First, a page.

[Dave Birch] Had an interesting meeting with one of our customers, looking at their new technology strategy. One of the topics was, of course, NFC. NFC is in a funny state at the moment. There are no handsets — well, there’s one, the Samsung — that implement the new standard Single Wire Protocol (SWP). There are a few systems up and running here and there but they are all small scale and they almost all use the old Nokia 6212, a non-SWP handset released a couple of years ago.

Telefonica O2 aims to be the first operator with fully commercial payment services using the contactless technology, NFC (Near Field Communications). The carrier will launch such offerings, integrated into handsets, in the UK, Spain and the Czech Republic in late 2010 or early 2011, Michiel Van Eldik, Telefónica’s group director for new business and innovation, told Reuters. The firm already has a commercial pilot in the Czech city of Pilsen, using Nokia 6212 NFC phones, preloaded for use with local transport services.

[From Nokia looks for successor to RFID tags – Rethink Wireless]

I think Orange might quibble with this, as they hope to have commercial services operational in the UK (with Barclaycard) and in France (as part of Payez-Mobile). But anyway, there still seems to be a commitment to the technology. Partly because, as Liisa Kanniainen of Mobey Forum said in Singapore recently, the customer response has always been overwhelmingly positive and partly because so much effort has been expended.

Let’s see what a bona fide innovator has to say about this:

Aaron Greenspan. President & CEO, FaceCash: NFC is… “still not available in any of the SDKs we’re using from the major phone manufacturers, so it’s kind of irrelevant to us right now.”

[From MasterCard Will Open Its Doors to Entrepreneurs and Developers, Inviting Innovation – pymnts.com]

This wasn’t in the script. We were supposed to be engaging consumers by now, the handset manufacturers were supposed to have NFC chips in lots of models, the mobile operators were supposed to be ordering them, new services were supposed to be springing up on the NFC infrastructure. But, as of now, NFC is of no interest to innovators.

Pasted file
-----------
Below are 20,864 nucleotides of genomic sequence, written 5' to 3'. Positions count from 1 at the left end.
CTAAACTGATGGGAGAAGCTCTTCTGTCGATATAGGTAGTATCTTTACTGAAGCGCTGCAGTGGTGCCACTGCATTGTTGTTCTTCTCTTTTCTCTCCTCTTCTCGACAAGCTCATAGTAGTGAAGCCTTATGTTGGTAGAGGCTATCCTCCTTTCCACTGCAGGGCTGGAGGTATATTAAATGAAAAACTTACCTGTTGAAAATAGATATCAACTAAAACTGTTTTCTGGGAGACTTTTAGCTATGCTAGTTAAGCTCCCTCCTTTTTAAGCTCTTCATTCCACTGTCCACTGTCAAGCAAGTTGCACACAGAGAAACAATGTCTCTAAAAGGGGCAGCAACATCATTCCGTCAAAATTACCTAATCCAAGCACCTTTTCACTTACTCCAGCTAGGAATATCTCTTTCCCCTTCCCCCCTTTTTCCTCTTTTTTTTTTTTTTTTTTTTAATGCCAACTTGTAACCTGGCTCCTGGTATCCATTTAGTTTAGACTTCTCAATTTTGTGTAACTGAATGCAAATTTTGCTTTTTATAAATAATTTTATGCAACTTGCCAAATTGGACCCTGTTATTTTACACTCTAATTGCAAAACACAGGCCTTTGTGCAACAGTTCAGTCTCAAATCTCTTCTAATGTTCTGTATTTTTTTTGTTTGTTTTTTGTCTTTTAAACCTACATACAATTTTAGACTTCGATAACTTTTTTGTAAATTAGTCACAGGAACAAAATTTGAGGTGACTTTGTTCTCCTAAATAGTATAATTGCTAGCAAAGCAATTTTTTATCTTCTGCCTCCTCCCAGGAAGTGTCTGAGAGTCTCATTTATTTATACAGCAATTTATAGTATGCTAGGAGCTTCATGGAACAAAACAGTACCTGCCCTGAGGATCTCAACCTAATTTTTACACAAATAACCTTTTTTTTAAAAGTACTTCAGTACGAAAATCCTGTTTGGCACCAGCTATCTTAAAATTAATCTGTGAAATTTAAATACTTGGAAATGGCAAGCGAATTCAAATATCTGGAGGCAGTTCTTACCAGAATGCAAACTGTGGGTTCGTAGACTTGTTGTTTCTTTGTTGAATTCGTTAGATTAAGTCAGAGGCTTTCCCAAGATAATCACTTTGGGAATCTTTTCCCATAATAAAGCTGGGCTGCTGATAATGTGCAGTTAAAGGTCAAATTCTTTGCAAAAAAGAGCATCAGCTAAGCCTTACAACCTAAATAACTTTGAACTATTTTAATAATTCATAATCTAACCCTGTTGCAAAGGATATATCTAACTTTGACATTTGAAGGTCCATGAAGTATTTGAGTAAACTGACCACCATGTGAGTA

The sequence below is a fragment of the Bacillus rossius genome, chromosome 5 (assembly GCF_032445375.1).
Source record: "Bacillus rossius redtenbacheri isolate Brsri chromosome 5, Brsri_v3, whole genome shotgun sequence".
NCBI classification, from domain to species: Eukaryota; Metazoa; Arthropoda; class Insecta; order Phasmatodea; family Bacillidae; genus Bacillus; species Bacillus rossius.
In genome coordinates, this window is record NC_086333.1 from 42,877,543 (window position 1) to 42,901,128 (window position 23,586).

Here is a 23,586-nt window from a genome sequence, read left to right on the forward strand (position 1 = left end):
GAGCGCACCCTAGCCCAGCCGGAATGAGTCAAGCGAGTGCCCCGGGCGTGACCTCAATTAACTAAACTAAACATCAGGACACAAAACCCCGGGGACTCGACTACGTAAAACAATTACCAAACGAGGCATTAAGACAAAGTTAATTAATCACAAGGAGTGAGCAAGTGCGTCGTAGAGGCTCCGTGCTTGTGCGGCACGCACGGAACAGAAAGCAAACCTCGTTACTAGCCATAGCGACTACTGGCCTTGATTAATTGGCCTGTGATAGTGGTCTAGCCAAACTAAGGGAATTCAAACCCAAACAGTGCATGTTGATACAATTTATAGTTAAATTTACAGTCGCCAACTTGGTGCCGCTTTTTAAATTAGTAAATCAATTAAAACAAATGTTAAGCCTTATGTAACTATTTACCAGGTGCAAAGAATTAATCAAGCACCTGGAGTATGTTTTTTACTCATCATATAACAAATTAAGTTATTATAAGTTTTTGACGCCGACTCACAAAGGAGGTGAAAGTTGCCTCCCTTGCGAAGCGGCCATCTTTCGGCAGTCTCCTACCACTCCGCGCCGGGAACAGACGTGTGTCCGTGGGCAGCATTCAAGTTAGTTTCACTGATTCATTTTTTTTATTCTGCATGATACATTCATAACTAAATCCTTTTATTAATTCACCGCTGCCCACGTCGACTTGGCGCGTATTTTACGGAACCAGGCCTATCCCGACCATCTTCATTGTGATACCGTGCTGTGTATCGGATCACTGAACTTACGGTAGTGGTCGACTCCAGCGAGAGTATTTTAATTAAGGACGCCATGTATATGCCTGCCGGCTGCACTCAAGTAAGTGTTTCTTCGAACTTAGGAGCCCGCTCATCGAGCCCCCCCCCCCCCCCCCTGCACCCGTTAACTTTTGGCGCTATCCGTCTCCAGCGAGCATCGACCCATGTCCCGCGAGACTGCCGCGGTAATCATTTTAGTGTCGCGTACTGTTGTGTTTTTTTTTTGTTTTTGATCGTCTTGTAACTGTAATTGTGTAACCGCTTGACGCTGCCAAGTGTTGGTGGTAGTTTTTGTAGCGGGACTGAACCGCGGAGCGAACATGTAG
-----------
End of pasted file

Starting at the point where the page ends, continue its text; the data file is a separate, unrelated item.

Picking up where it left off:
So why am I holding a candle for NFC, despite the fact that there are virtually no chips, virtually no handsets and virtually no applications? Well, the truth is that it works. And it works well. And consumers like it, which is the most important thing. You may well say “well why not use 2D barcodes instead?”, but the truth is that NFC just works better: it’s easier, simpler, quicker. Look at what happens with 2D barcode vouchers

customers and baristas alike instinctively try to “wave” the phone and the scanner in front of each other, but the system requires that both devices be held still.

[From Upside For Mobile Payments Comes Before The Payment – PaymentsSource Article]

Fascinating. This gels with something that an advertising guy told me a couple of years ago in connection with a prototype we were developing for one of our telecommunications operator customers: he was excited about NFC because he thought that holding out the phone and tapping a reader was, as he called it, “a call to action”, a natural human gesture. So the combination of contactless at the point-of-service and the mobile phone as carrier looks pretty promising. But there are no handsets. No wonder that

Citi plans to order some hundreds of thousands of the stickers for the commercial launch, NFC Times has learned. Customers will be able to attach the stickers to their phones or other devices to make low-value purchases. The Citi stickers are expected to be issued in several U.S. cities and carry a MasterCard PayPass credit application, which is accepted at about 70,000 merchant locations in the U.S., along with some taxis and vending machines, as well as locations abroad.

[From Citi To Make Its First Move in Mobile Payment | NFC Times – Near Field Communication and all contactless technology.]

The question, I suppose, is whether these “bridging technologies” (stickers, SD cards, SIM overlays and so forth) are just that, and that Nokia, RIM and Apple will be adding NFC interfaces with standard APIs to their models in 2012, or whether the inability of the operators and handset manufacturers to get NFC into the marketplace means that they have all missed the boat. After all if you issue the stickers to customers and they work well, why would you bother to cut a deal with an operator and get involved in all that complicated stuff about keys and certificates and applets and signing?

These opinions are my own (I think) and presented solely in my capacity as an interested member of the general public [posted with ecto]


  1. Won’t the cost associated with issuing and frequently re-issuing the stickers (the average mobile phone is replaced every 18 months)and such like in addition to the cards be enough of an incentive?

  2. This is a good point Moshe, but I think that the opportunities to brand the stickers and perhaps even make them “fashion” will counterbalance. You could imagine sticking a “Glastonbury” sticker on the back of your phone for the duration of the festival then peeling if off when you get home, or whatever.

  3. That’s true, but if things move in that direction won’t that actually increase frequency of re-issuance and therefore the costs associated? Where does the issuer see a return on this additional cost?
    Although I’ve always appreciated the value of a sticker on the phone, colleagues are arguing that keyrings will offer greater durability and therefore be cheaper in the long run. I can imagine that consumers themselves will be split on preference and all this variety will just add to the costs for issuers…

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